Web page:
Newspaper Page Text
J. P. Clinkscales, I Editors and
C. C. Langston, s Proprietors.
ONE YEAR, - - - - $1 60
SIX MONTHS, - - - 75
WEDNESDAY, JAN. 20, 1902.
The Exposition at Charleston is
rapidly getting into shape and every
thing is about in readiness for visitors
now. Next month will probably be
the time the largest crowds will visit
A number of new enterprises are
getting commissions and charters from
the Secretary of State with the open
ing of the new year. This is a heal
thy sign, and we hoj.e it will continue
throughout Jic year.
Four men have been convicted of
burglary in North Carolina and have
been sentenced to be hung. North
Carolina is the only State which
hangs for this crime. The law is
generally approved by the people.
The assumption is that the burglar
is at heart a murderer and intends to
kill to escape capture.
Representatives of the China trade,
including cotton goods manufacturers
of New England and the South, ap
peared beforo the Senate Committee
in Washington last week in opposi
tion to the Chinese exclusion Act.
Capt. Ellison A. Smyth, representing
the cotton manufacturers of North
and South Carolina, took an impor
tant part in the hearing.
Congressman llixey, of Virginia,
has a bill before Congress to admit
Confederate Veterans to national sol
diers homes, and to extend the same
national aid to State Confederate
homes in the South as was extended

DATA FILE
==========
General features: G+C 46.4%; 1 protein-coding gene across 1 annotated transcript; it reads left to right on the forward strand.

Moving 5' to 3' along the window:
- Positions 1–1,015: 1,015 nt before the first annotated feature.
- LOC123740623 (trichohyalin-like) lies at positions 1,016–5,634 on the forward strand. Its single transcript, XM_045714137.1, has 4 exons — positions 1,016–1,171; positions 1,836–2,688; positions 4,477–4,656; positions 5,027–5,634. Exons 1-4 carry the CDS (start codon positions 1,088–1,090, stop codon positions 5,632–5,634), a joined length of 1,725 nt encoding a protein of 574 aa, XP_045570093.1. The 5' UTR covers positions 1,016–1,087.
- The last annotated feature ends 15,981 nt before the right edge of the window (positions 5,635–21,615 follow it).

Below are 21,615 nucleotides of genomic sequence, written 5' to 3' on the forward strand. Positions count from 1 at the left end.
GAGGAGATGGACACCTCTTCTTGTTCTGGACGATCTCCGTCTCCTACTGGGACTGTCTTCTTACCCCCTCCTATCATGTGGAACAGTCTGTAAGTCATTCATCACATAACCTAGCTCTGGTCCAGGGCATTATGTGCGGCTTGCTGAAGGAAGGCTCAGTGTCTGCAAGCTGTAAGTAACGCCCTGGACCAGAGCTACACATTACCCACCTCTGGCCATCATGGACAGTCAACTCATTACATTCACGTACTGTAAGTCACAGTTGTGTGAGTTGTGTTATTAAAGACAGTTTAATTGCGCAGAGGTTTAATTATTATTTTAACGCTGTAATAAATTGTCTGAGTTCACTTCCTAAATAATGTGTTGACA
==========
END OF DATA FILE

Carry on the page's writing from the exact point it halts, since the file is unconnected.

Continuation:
to State Union homes. We applaud
the words of Mr. Richardson, of Ten
nessee, the Democratic leader, who
declared that he would never be will
ing to see ex-Confederates enter Union
homes, end commend the stand of.Mr.
Bartlett, of Georgia, who took the
Director Martin Dodge, of the offico
of public roads inquiries, United
States Department of Agriculture,
has issued a circular directing atten
tion to the Southern Interstate Good
Roads Convention to be held in Char-*
leston Feb. 5, C and 7 next. The
Southern States, tho mayors of all
southern municipalities, presidents
of boards of trado and *oad associa
tions and all other societies and bodies
working for the improvement of the
oommon roads aro requested to ap
point delegates to this convention.
Let us all work for the material
advancement of Anderson during
1902, and we will see the eleotrio city
prosper as never before. We made
rapid strides during* the year just
past, but we will sur mis it if we try
this year. Let over., man put his
shoulder to the wheel and talk up
Anderson first, last and all tho time,
and the result will surpass our most
sanguine expectations. Tho outlook
is a little discouraging, but no man
ever gained anything by moping and
complaining. The best antidote in
the world for despondenoy is active
planning and energetio work. These
not only divert and invigorate the
mind but thoy help wonderfully to
improve material conditions.
One of the most hopeful signs of